How do the physical properties of matter change as materials get small? The μ f E lab is able ‘to film’ the excited electron’s energetic journey from light absorption to photocurrent generation with sub-micron (<10-6 m) spatial resolution and femtosecond (<10-15 s) time-resolution. By 'filming' how electrons move and relax at nanoscale interfaces, we identify the bottlenecks that inherently limit the efficiency of solar voltaics and photosensors.
We also investigate energy/current generation and transport at novel material interfaces. With micro-femto precision, we can resolve the electron's journey from initial excitation until current generation. The μ f E Lab will apply these unique measurement tools to a host of emerging materials including 1D/2D nanostructures,organic photovoltaics and biological systems. Our goal is to understand and control the processes drive light, energy and current extraction at nanoscale interfaces. Through this we can intelligently engineer next-generation optoelectronics and solar voltaics that fully exploit the unique physical properties of nanomaterials.
Graham lab resolves electron dynamics in single grains of graphene . . . but there is a twist! How do the physical properties of bulk materials change as they get small? To better answer such questions Professor Matt Graham’s Micro-Femto Energetics lab at Oregon State is able ‘to film’ the photoexcited electronic journey with both micron (<10-6 m) spatial resolution and femtosecond (10-15 s) time-resolution. By 'filming' the journey of photoexcited electrons from light absorption to electron extraction, we can identify electronic recombination bottlenecks that control the photoconversion efficiency of next-generation solar voltaic and fast photosensor materials.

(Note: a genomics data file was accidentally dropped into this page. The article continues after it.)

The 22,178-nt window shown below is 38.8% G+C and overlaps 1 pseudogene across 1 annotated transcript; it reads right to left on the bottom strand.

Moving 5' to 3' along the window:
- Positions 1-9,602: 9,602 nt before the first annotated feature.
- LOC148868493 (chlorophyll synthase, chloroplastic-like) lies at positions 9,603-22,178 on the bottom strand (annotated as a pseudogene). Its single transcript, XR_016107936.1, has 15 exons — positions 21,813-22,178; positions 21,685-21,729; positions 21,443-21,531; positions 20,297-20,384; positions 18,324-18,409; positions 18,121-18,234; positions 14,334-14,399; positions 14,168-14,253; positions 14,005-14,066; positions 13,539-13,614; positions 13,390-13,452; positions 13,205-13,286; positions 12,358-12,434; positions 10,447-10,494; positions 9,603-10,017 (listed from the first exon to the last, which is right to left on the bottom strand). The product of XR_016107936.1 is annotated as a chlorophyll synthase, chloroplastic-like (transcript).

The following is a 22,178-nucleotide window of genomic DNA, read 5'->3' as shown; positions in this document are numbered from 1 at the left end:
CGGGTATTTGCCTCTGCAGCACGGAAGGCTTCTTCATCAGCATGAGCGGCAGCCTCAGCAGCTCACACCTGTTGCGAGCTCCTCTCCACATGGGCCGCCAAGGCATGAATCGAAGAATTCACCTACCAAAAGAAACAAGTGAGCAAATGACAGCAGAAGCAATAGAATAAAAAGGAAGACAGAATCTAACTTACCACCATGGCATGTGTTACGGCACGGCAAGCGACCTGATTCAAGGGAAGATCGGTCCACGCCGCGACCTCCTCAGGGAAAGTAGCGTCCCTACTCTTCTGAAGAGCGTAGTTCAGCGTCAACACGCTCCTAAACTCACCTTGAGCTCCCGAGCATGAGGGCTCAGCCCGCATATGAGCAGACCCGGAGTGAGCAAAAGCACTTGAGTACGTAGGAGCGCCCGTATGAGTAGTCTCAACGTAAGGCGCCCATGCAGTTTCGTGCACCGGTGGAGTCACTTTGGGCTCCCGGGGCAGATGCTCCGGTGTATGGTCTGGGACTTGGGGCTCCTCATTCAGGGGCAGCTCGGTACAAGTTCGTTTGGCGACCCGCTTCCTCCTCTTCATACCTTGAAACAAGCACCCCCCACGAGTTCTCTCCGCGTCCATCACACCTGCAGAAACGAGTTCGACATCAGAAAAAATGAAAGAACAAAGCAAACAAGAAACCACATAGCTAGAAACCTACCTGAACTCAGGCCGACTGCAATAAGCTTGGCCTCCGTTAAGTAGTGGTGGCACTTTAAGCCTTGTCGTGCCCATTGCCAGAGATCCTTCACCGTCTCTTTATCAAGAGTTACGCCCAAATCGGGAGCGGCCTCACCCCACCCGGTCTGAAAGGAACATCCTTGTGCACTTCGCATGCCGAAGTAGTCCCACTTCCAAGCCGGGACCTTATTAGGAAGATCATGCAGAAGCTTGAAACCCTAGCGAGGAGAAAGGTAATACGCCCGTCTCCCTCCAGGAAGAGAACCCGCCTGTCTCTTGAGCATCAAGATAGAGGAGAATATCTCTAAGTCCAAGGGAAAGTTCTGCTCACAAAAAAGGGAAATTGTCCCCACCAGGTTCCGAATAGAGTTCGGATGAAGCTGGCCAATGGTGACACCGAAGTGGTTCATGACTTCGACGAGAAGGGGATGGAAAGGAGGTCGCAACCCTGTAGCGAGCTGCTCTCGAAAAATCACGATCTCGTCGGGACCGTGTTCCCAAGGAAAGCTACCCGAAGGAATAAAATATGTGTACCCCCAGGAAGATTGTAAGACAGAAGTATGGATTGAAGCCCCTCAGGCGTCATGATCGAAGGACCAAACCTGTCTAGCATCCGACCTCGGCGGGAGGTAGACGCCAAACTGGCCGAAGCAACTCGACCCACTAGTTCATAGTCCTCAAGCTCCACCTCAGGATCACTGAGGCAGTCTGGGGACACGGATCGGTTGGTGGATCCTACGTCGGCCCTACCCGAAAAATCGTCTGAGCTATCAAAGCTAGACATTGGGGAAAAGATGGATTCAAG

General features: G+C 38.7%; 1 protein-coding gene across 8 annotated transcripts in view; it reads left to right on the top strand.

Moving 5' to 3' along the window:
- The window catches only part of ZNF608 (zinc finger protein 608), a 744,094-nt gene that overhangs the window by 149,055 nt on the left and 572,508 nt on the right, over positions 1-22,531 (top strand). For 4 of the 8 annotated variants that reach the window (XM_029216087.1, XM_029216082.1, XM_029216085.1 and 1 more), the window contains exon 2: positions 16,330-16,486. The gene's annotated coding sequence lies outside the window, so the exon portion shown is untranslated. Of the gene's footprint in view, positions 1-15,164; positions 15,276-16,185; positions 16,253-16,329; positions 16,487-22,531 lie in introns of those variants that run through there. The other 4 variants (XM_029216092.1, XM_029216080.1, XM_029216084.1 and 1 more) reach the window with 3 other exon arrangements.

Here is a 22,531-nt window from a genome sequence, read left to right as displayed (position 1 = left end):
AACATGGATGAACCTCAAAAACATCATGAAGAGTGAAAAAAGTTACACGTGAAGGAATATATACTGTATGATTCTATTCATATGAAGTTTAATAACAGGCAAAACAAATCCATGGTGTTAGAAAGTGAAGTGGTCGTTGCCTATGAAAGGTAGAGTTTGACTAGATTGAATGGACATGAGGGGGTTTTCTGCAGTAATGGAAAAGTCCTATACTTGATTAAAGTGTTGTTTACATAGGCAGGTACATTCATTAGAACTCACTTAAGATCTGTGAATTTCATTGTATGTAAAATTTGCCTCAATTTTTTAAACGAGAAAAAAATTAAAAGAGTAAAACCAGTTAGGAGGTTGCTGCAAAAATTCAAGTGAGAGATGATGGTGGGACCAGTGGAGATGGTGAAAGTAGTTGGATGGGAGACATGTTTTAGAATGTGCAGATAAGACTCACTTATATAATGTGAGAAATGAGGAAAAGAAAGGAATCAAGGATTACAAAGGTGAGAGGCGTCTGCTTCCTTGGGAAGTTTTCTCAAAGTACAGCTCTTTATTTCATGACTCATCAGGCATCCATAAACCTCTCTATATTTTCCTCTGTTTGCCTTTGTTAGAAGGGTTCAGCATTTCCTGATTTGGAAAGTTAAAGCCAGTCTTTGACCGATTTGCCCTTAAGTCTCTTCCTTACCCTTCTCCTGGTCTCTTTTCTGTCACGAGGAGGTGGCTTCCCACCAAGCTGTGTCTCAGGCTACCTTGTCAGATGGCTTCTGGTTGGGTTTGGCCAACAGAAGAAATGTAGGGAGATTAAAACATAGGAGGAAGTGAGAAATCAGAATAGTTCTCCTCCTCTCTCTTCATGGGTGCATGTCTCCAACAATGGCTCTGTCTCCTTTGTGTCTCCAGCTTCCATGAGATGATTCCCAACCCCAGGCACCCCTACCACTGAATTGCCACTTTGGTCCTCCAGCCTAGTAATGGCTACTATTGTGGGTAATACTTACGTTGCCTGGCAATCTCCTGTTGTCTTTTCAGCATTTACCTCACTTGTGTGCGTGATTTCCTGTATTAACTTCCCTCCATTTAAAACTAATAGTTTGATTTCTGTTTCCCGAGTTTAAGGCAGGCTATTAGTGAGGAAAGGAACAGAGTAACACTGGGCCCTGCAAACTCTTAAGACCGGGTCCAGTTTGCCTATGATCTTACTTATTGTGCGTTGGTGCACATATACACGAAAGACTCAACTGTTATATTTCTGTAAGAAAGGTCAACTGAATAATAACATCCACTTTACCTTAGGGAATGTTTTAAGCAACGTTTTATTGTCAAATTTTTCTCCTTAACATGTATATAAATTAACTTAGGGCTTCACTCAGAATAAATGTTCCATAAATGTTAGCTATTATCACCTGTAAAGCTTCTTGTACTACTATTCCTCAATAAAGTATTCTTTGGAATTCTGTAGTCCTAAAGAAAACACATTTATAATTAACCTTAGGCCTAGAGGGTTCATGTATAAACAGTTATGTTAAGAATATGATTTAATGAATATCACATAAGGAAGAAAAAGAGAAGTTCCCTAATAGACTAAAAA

Recently Graham lab graduate student Hiral Patel and collaborators have applied such “micro-femto” approaches to examine the interlayer electronic interactions in bilayer 2D materials such as graphene. In her paper published in Nano Letters, Hiral Patel looks at photoexcitations in bilayer graphene when it is stacked at a twisted angle. Previously it was known that the interlayer 2p orbitals will rehybridize to give absorption resonances that are tunable with the bilayer stacking angle. However, Hiral proved that these optical resonances are actually strongly bound exciton states. Even more surprising, she shows how the remarkable symmetry of this material results in decoupling of lowest lying excitons from the graphene electron continuum through a physical phenomenon known as a “ghost-Fano” resonance effect. The is the first known 2D (or 3D) metallic material that can also form stable, strongly bound excitons. Hiral presented this work orally at APS and Graphene Week in Manchester, UK. She was also awarded the OSA Optical Materials Group Best Poster Prize at the CLEO Conference in San Jose. Hiral has further discoveries for this remarkable material under peer review. Stay tuned!
Absorptive movies of suspended graphene captuere a new kinetic relaxation route
Our ultrafast ‘movies’ give a time-space resolved microscopy map of the electronic population in materials such as graphene, carbon nanotubes and single atomic layer dichalcogenides devices.